In the end that ended up not being so much of a downside. That’s the price of entry for what Space Cadets offers. A game that’s almost childishly ambitious. And once you’re past the rules explanation, you’re playing something as funny as it is heroic. You’re flying a space ship! An honest to god space ship! And you’re all so bad at it!

Brendan: The physical stuff makes this what it is. There is nothing tenser than the moment everyone goes quiet and watches as the weapons officer flick his torpedo up the BOOM tracker. And nothing funnier than watching them screw it up, firing the little red disc off the table entirely, into a bowl of old milk on the ground. Shouts burst out. Heckles, insults.

“What the hell!”

“What were you even trying to achieve!”

“Chalice of Christ, you are rubbish.”

“Get that torpedo out of that milk!”

SUBURBIA

#43: SUBURBIA & CASTLES OF MAD KING LUDWIG

Suburbia review here

King Ludwig impressions here

Quinns: Ooh, it’s the first of our doubled-up entries! We decided that Suburbia and quasi-sequel Castles of Mad King Ludwig were too darn similar to merit their own entries, so we’re placing both of these tile-placing games in the same… uh, place.

It’s been a bad year for me and Alspach’s tile placement games. I didn’t get along with Castles of Mad King Ludwig as much as everybody else, and then the Suburbia 5★ expansion came out and arrived in my game of Suburbia like a clown car, partially running over Suburbia’s delicate sense of humour. I found Suburbia funny when I was putting a fast-food restaurant next to a stationary shop. I find it less funny when I’m putting an Alien Mountain next to a Colosseum.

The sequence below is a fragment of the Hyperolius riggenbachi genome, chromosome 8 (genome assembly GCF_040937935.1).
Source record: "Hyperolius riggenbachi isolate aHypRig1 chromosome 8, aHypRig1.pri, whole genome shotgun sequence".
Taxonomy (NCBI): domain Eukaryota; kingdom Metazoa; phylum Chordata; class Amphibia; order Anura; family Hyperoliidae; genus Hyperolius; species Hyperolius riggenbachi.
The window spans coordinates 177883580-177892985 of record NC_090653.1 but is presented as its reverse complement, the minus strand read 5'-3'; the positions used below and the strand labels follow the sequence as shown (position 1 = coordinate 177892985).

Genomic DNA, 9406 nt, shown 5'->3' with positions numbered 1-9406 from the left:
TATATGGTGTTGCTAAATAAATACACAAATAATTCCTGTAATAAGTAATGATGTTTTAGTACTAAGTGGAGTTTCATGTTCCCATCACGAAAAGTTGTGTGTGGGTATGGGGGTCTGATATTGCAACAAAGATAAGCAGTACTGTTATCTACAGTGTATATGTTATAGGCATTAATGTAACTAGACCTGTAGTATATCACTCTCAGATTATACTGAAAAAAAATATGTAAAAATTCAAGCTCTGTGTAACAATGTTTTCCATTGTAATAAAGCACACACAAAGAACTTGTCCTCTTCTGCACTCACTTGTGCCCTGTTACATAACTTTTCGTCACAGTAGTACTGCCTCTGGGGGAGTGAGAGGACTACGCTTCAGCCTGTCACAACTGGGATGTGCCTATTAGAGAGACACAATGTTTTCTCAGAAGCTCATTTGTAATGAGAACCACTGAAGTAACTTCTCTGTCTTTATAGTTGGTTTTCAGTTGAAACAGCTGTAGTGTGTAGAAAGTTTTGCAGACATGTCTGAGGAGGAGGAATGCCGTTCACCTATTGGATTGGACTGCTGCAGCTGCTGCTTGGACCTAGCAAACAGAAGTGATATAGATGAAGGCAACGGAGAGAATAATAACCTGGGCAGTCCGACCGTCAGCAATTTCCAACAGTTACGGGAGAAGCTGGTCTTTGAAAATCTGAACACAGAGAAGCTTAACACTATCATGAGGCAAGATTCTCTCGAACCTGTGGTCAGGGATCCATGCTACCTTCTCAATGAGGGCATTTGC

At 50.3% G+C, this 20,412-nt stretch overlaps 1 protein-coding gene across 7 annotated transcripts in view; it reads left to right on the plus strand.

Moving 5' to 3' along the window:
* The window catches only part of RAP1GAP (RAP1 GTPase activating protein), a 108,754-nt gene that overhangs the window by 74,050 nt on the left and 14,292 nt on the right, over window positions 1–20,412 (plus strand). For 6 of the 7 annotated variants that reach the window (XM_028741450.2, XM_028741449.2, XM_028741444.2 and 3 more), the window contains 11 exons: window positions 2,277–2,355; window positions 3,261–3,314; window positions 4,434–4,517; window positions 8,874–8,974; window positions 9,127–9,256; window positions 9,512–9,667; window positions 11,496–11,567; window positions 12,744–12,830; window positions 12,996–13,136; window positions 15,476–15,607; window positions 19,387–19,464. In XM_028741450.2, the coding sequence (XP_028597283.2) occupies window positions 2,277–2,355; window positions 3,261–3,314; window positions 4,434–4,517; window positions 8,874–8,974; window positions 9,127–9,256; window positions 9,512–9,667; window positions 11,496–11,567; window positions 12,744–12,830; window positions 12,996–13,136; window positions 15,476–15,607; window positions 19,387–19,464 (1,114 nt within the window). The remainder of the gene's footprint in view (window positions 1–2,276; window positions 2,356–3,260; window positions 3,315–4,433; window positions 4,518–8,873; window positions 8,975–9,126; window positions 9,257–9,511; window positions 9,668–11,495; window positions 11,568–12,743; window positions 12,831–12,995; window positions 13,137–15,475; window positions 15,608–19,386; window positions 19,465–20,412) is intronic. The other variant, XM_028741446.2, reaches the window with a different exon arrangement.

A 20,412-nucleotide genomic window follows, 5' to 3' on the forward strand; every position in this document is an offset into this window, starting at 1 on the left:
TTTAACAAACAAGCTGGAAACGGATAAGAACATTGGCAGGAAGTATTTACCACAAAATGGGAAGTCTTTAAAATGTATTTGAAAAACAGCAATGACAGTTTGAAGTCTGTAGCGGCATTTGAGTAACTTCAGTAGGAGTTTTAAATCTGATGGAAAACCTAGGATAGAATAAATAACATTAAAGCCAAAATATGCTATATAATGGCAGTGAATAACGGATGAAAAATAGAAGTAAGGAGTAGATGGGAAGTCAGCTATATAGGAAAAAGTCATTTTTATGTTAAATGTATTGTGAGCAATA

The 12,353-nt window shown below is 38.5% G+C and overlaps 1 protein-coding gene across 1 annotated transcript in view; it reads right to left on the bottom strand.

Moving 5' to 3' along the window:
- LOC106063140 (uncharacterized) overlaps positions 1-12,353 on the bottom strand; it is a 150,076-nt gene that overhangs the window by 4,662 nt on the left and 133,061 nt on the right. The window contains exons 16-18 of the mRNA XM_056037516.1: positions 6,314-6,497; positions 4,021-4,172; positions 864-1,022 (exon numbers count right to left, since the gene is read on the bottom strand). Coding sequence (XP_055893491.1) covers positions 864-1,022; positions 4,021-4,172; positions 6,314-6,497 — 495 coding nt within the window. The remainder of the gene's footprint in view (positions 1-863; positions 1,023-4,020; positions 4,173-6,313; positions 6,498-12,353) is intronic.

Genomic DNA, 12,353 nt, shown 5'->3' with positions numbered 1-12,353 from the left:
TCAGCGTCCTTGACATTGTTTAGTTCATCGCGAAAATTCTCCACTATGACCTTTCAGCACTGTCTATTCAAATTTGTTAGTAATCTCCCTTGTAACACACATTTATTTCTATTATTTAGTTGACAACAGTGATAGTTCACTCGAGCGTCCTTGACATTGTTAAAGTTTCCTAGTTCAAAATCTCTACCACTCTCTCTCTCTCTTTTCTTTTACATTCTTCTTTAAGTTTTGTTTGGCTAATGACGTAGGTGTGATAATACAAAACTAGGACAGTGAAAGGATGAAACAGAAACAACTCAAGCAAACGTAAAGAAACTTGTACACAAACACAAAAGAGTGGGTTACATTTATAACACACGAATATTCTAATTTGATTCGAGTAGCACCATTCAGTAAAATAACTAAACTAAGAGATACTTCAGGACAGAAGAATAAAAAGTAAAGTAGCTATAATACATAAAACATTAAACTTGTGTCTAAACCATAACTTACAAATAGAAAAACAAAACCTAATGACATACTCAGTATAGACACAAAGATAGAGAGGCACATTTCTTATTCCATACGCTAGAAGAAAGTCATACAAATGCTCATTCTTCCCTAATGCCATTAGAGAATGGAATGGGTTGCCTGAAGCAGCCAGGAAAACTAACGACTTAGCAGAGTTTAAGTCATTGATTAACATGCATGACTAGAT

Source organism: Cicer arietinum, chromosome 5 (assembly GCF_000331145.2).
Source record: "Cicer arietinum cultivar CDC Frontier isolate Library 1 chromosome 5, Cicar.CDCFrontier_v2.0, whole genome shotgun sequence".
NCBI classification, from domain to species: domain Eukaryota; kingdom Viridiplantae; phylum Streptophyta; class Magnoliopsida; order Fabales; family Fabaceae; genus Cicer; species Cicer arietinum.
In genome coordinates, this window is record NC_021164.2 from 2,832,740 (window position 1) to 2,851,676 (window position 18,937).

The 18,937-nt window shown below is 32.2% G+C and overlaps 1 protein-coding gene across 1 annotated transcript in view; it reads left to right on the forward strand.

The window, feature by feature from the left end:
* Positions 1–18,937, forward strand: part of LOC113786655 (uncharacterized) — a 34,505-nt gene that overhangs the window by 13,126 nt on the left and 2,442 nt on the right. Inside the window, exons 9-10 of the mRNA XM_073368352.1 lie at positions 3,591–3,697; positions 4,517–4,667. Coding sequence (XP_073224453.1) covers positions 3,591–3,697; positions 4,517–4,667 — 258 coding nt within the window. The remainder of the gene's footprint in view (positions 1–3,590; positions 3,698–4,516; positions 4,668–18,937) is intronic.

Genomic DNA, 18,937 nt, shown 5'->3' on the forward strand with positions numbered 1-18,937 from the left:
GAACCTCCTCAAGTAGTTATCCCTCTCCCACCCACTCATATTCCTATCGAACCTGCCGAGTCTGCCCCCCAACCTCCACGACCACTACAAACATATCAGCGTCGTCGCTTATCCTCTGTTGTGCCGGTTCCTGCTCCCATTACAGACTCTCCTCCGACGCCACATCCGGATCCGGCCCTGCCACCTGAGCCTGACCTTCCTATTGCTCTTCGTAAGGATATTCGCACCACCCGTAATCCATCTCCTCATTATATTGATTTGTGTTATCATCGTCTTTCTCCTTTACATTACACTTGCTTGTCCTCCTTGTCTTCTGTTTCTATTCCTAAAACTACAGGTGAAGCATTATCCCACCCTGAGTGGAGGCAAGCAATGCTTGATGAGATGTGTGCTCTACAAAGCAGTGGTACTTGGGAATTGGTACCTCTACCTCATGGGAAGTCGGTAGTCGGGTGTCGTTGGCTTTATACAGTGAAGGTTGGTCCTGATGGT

As for the actual mechanic it adds, with everybody’s town being either exciting or boring? Eh. Let’s just say I’m not sure about 5★, or even 3★.

Paul: Clicking together a town is a funny old thing, trying to draw more people in but, at the same time, not devaluing the very pretty cityscape that you’re trying so very hard to shape. Suburbia is one of those games that you might not enjoy because you might want more direct player interaction. That’s fair enough, I guess, but that doesn’t make me like it any less. Assembling the perfect city is both a puzzle and a compromise, a challenge that requires a very particular mix of foresight and adaptability. Oh, and it’s really quite a bit of fun. I should probably add that bit, right?

BUT THEN CASTLES. Okay, sort of castle-bungalows, I guess, as Ludwig can build basements, but never anything actually above or below anything else. What I’d really like, one day, is a three-dimensional version of something like this, but for now I’m more than happy to jigsaw together a bunch of rooms so that I can connect a crypt and a garden and a dining hall. Fundamentally, Castles might be a bit of a silly game, but it also has so much charm and character. It’s won me over and, frankly, everyone else can go to The Pit (it’s just at the end of that corridor I built).

THE RESISTANCE: AVALON

#42: THE RESISTANCE: AVALON

Let’s Play here

SU&SD’s Tales of Betrayal here

Paul: Wait, wait, wait a second. Quinns, I thought you said we were done with The Resistance? I thought you, in particular, felt it had sort of run its course? Am I misunderstanding something here? How could you bow to the pressure of Matt and me?

Quinns: *turns to face the window*

I am done with The Resistance, Paul. But the world is not. Everywhere we go, it’s the word on everyone’s lips… The Resistance, they say. Won’t you join us?

They don’t understand. I’ve been part of every resistance since the beginning, each and every one promising a change in the status quo. But what’s changed, really? It feels like the only thing these revolutions have altered is me. I’ve become jaded. Less trustworthy.

Yes, this game is in our Top 50, because it shouldn’t be up to me. Let the youth have their resistance. It’s their right. And let me have my bitterness.